Different River

”You can never step in the same river twice.” –Heraclitus

February 2, 2006

Happy Groundhog Day!

Filed under: — Different River @ 12:49 pm

Here is the prediction from the official groundhog web site. (I didn’t know groundhogs could do HTML programming!)

Very Strange

Filed under: — Different River @ 11:52 am

Their rule seems to be “display them, don’t use them.”

Creative Cooking

Filed under: — Different River @ 5:07 am

You have to see this to believe it. Actually, I saw it and I’m still not sure I believe it.

(For what it’s worth: They refer to cellphones 2 watts of transmitter power. They are in the UK. I believe US handset phones have 0.6 watts of transmitter power, and the old “bag phones” have 3 watts.)

(Hat tip: Judi.)

Support Different River

Filed under: — Different River @ 4:31 am

I used to resist the commercialization of the blogosphere, and I’ve tried to keep the ads on this site on the subtle side. Perhaps too subtle, given that I my hosting fees, cheap as they are, are still more than my ad revenue. (The permanent ads are on the sidebar on the right, below the blogroll. Just keep scrolling down.) Good thing I regard this as a hobby, not a business.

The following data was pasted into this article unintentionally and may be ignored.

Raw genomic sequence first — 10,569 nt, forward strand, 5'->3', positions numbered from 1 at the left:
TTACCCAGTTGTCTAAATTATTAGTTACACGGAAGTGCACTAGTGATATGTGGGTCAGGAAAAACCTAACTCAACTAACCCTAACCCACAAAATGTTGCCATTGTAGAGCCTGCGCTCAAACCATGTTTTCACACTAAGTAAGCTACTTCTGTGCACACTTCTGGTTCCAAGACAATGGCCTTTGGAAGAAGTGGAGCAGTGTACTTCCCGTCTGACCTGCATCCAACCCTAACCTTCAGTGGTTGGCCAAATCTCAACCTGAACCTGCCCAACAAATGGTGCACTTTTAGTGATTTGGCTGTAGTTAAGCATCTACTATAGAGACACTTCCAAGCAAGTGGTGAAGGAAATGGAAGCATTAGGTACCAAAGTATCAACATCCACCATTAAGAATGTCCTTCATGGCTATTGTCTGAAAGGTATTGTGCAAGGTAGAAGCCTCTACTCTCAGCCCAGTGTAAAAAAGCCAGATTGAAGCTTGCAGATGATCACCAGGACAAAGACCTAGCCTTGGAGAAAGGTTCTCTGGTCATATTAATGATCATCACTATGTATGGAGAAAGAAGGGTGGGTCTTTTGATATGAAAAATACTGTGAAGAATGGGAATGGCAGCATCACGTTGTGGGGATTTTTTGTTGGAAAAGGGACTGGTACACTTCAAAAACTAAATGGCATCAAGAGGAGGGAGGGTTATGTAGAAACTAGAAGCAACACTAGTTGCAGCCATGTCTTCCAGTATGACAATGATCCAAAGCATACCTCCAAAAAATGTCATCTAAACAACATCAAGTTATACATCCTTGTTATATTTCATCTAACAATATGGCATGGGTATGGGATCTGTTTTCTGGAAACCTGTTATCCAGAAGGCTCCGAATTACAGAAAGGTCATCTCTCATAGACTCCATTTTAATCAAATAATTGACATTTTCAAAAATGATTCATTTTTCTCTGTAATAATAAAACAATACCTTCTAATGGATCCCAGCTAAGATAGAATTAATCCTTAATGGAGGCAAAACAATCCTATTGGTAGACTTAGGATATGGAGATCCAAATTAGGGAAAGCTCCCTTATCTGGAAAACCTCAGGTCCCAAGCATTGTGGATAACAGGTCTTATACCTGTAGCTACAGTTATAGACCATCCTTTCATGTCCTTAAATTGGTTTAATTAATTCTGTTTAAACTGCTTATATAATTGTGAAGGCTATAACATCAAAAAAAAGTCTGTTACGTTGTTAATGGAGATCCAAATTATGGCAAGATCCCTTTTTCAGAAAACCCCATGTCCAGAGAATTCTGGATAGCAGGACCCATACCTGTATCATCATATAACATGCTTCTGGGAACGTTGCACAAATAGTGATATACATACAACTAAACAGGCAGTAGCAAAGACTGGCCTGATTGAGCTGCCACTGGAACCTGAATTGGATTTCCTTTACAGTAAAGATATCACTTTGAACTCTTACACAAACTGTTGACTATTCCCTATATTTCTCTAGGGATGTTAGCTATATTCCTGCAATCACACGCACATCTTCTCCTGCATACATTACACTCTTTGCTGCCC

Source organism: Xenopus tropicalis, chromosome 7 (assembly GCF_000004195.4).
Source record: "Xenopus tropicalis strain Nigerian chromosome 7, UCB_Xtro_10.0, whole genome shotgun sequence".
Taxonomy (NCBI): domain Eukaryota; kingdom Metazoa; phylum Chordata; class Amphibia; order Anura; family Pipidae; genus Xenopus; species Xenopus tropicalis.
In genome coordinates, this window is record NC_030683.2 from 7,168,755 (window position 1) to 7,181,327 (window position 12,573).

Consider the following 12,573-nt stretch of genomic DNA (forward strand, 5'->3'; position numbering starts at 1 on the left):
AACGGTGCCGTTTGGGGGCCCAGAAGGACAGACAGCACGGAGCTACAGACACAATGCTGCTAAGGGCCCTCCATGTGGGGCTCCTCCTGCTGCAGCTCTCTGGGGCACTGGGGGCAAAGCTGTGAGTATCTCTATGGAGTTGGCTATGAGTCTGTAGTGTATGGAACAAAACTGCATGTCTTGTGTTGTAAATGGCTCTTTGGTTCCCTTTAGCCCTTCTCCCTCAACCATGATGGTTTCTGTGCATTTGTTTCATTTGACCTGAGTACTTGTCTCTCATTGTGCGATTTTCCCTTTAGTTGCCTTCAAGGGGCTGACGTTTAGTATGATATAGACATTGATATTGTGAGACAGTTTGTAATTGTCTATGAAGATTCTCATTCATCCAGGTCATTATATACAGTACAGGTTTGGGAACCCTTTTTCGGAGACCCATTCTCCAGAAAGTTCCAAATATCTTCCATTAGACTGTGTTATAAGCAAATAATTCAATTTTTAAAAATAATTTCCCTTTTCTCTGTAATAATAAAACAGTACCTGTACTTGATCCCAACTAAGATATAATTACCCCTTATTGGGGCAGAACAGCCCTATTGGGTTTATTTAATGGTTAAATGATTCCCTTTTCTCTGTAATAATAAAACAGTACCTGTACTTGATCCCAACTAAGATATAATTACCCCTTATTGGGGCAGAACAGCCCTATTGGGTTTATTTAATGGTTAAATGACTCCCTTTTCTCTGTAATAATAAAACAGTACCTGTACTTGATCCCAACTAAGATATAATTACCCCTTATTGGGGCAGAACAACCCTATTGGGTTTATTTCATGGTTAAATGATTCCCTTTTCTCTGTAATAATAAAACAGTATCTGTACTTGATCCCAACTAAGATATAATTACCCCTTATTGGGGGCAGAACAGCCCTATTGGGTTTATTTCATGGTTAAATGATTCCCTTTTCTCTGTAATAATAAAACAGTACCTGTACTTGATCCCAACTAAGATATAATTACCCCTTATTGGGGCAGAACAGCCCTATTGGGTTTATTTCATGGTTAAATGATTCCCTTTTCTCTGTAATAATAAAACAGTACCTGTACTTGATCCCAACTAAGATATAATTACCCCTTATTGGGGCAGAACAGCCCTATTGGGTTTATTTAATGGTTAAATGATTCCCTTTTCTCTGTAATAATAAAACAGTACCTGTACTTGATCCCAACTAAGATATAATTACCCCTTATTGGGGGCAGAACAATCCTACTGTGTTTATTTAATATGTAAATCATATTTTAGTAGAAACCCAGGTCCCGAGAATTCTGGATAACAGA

Anyway, these folks at eKitchenIslands have some interesting things, so if you are running out of places to put stuff in your kitchen, click one of the banners below and take a look at what they have. Use whichever coupon is appropriate. ;-)

Kitchen Islands

Shop at eKitchenIslands.com

Kyoto Hypocrisy

Filed under: — Different River @ 4:09 am

You might recall a few years ago that Western European governments were excoriating the U.S. and George W. Bush for not ratifying the Kyoto Protocol. (Never mind that the Senate had voted it down 99-0 during the Clinton administration; it’s still Bush’s fault!) Well, now Dan Seligman reports in Forbes that — it’s actually Europe’s fault:

And yet it appears that even western Europe is not reducing emissions. The Kyoto rules say that western Europe must get their emissions to a level 8% below those prevailing in 1990. But virtually all those countries–the only significant exception is Germany–are going in the wrong direction. The latest available data, covering emissions through 2003, tell us that in the years since the treaty was negotiated, carbon dioxide levels increased by 7% in France, 11% in Italy and 29% in Spain. The increase for western Europe as a whole was 5.4%.

After many years of European chatter about the monstrous evil perpetrated by George W. Bush in rejecting Kyoto, it is of possible interest that the increase in carbon emissions in the U.S. during those years was slightly lower (4.7%).

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